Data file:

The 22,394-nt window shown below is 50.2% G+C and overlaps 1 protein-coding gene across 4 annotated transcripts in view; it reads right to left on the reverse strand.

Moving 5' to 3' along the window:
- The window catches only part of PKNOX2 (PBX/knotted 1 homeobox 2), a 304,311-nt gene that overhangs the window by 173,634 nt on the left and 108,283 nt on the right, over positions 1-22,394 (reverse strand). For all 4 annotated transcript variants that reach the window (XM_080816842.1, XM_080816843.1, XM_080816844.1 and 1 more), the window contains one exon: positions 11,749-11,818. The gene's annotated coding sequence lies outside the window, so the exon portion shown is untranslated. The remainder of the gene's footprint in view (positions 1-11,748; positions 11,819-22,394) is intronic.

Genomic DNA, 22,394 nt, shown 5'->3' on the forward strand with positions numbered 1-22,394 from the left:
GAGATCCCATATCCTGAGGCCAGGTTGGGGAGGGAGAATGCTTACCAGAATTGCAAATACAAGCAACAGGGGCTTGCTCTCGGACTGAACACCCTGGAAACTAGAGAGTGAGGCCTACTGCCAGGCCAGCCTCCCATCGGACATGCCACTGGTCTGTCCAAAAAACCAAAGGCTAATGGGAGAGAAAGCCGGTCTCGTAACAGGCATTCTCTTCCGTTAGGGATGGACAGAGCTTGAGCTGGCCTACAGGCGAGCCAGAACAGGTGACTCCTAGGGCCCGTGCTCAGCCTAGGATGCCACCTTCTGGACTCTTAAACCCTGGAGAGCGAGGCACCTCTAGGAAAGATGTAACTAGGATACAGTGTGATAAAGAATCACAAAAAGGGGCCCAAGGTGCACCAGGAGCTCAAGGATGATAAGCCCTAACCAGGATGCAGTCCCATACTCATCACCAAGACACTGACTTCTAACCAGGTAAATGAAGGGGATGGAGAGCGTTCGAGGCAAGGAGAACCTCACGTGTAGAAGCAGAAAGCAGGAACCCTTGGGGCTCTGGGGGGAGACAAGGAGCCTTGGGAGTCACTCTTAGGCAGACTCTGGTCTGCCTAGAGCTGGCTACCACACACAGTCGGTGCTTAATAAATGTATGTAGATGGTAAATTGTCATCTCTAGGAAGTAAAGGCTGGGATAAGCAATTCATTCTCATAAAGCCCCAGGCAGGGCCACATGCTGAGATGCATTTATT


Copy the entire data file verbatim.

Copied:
The 22,394-nt window shown below is 50.2% G+C and overlaps 1 protein-coding gene across 4 annotated transcripts in view; it reads right to left on the reverse strand.

Moving 5' to 3' along the window:
- The window catches only part of PKNOX2 (PBX/knotted 1 homeobox 2), a 304,311-nt gene that overhangs the window by 173,634 nt on the left and 108,283 nt on the right, over positions 1-22,394 (reverse strand). For all 4 annotated transcript variants that reach the window (XM_080816842.1, XM_080816843.1, XM_080816844.1 and 1 more), the window contains one exon: positions 11,749-11,818. The gene's annotated coding sequence lies outside the window, so the exon portion shown is untranslated. The remainder of the gene's footprint in view (positions 1-11,748; positions 11,819-22,394) is intronic.

Genomic DNA, 22,394 nt, shown 5'->3' on the forward strand with positions numbered 1-22,394 from the left:
GAGATCCCATATCCTGAGGCCAGGTTGGGGAGGGAGAATGCTTACCAGAATTGCAAATACAAGCAACAGGGGCTTGCTCTCGGACTGAACACCCTGGAAACTAGAGAGTGAGGCCTACTGCCAGGCCAGCCTCCCATCGGACATGCCACTGGTCTGTCCAAAAAACCAAAGGCTAATGGGAGAGAAAGCCGGTCTCGTAACAGGCATTCTCTTCCGTTAGGGATGGACAGAGCTTGAGCTGGCCTACAGGCGAGCCAGAACAGGTGACTCCTAGGGCCCGTGCTCAGCCTAGGATGCCACCTTCTGGACTCTTAAACCCTGGAGAGCGAGGCACCTCTAGGAAAGATGTAACTAGGATACAGTGTGATAAAGAATCACAAAAAGGGGCCCAAGGTGCACCAGGAGCTCAAGGATGATAAGCCCTAACCAGGATGCAGTCCCATACTCATCACCAAGACACTGACTTCTAACCAGGTAAATGAAGGGGATGGAGAGCGTTCGAGGCAAGGAGAACCTCACGTGTAGAAGCAGAAAGCAGGAACCCTTGGGGCTCTGGGGGGAGACAAGGAGCCTTGGGAGTCACTCTTAGGCAGACTCTGGTCTGCCTAGAGCTGGCTACCACACACAGTCGGTGCTTAATAAATGTATGTAGATGGTAAATTGTCATCTCTAGGAAGTAAAGGCTGGGATAAGCAATTCATTCTCATAAAGCCCCAGGCAGGGCCACATGCTGAGATGCATTTATT